Strafford in Ireland, 1633-41: A Study in Absolutism
Thomas Wentworth, Earl of Strafford (1593-1641) is one of the great controversial figures of English history. For many he was 'the Great Apostate' who abandoned the cause of liberty in the 1620s. For others he was a herioc figure who died on the scaffold as the King's good servant. In making a judgement about Strafford, his years of power, as Lord Deputy of Ireland (1633-40), are of crucial importance.
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Church and State
Wentworths Economic Policy
The Downfall of Wentworths Administration
The Impeachment of Wentworth
Aftermath in Ireland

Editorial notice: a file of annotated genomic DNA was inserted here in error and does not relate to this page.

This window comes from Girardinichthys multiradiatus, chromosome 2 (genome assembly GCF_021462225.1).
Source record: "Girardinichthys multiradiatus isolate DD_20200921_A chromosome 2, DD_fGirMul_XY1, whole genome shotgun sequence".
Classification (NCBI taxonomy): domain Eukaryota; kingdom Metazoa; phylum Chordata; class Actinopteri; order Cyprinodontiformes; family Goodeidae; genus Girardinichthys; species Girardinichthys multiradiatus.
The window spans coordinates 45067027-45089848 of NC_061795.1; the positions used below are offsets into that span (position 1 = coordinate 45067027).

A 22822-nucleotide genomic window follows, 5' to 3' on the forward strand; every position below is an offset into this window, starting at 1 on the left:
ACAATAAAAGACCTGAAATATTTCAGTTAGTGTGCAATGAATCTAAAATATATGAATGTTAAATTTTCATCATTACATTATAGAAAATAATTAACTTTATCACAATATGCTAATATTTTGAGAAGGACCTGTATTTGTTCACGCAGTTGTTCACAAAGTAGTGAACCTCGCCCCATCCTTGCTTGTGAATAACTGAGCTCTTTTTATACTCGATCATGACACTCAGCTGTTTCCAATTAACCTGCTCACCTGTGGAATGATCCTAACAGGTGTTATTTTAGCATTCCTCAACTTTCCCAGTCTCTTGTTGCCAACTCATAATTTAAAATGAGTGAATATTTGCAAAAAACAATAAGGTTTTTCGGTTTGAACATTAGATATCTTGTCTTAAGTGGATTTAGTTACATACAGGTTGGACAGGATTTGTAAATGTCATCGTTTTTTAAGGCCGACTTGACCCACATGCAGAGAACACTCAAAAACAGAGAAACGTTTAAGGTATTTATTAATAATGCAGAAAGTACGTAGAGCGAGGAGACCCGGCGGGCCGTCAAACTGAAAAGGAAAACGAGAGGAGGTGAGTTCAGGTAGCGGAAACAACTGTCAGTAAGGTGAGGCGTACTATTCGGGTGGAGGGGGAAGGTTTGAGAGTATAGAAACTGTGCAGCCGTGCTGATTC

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A. B. Grosart Adam Loftus administration Anglo-Irish appointed Armagh Barnewall barony bishop boroughs Boyle's Bramhall Catholic Charles Church of Ireland Civil Survey Clanrickarde cloth Coke Commons jn Connacht Cork county members Court of Wards Crown customs farm deputy's deputyship Dillon diocese Drogheda Dublin earl earl of Westmeath economic Edward election England English privy council export Falkland Gaelic Irish Galway gentry Graces Ibid impeachment impropriate Irish customs Irish parliament Irish privy council Irish wool James James Dillon John Kildare Kilkenny king land Laud Limerick Lismore Londonderry lord deputy Meath merchants Mountnorris Munster official old English opposition Ormonde Parsons plantation of Connacht planters political Port Book proprietors Protestant Ranelagh recusancy religious returned Richard Boyle Robert S.P. Ire Scots Scottish seventeenth century Sir William Strafford MSS Strafford's letters Temple Newsam Thomas tion Tipperary trade Ulster Ulster Scots Ussher Wandesford Waterford Wentworth Westmeath Wexford Wicklow Youghal